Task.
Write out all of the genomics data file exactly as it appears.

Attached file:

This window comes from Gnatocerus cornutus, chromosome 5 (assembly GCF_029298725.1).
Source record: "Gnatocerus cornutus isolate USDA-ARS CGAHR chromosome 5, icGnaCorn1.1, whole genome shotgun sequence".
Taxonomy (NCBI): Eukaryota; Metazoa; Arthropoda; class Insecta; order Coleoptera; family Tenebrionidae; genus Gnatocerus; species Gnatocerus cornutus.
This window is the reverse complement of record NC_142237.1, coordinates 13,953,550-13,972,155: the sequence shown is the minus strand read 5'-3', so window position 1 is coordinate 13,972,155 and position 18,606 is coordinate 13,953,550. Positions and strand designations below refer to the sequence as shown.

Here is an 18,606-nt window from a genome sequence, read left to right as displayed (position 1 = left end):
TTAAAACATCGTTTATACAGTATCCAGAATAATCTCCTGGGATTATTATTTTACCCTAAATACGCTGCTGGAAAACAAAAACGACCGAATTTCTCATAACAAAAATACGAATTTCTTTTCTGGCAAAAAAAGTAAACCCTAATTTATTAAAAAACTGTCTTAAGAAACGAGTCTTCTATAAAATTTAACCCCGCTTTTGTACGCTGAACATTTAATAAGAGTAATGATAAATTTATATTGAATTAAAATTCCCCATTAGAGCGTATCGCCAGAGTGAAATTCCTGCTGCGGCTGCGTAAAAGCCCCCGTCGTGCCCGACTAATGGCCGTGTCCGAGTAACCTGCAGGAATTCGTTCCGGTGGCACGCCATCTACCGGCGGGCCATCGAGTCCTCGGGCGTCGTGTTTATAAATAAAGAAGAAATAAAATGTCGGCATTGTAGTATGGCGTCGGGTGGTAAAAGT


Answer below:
This window comes from Gnatocerus cornutus, chromosome 5 (assembly GCF_029298725.1).
Source record: "Gnatocerus cornutus isolate USDA-ARS CGAHR chromosome 5, icGnaCorn1.1, whole genome shotgun sequence".
Taxonomy (NCBI): Eukaryota; Metazoa; Arthropoda; class Insecta; order Coleoptera; family Tenebrionidae; genus Gnatocerus; species Gnatocerus cornutus.
This window is the reverse complement of record NC_142237.1, coordinates 13,953,550-13,972,155: the sequence shown is the minus strand read 5'-3', so window position 1 is coordinate 13,972,155 and position 18,606 is coordinate 13,953,550. Positions and strand designations below refer to the sequence as shown.

Here is an 18,606-nt window from a genome sequence, read left to right as displayed (position 1 = left end):
TTAAAACATCGTTTATACAGTATCCAGAATAATCTCCTGGGATTATTATTTTACCCTAAATACGCTGCTGGAAAACAAAAACGACCGAATTTCTCATAACAAAAATACGAATTTCTTTTCTGGCAAAAAAAGTAAACCCTAATTTATTAAAAAACTGTCTTAAGAAACGAGTCTTCTATAAAATTTAACCCCGCTTTTGTACGCTGAACATTTAATAAGAGTAATGATAAATTTATATTGAATTAAAATTCCCCATTAGAGCGTATCGCCAGAGTGAAATTCCTGCTGCGGCTGCGTAAAAGCCCCCGTCGTGCCCGACTAATGGCCGTGTCCGAGTAACCTGCAGGAATTCGTTCCGGTGGCACGCCATCTACCGGCGGGCCATCGAGTCCTCGGGCGTCGTGTTTATAAATAAAGAAGAAATAAAATGTCGGCATTGTAGTATGGCGTCGGGTGGTAAAAGT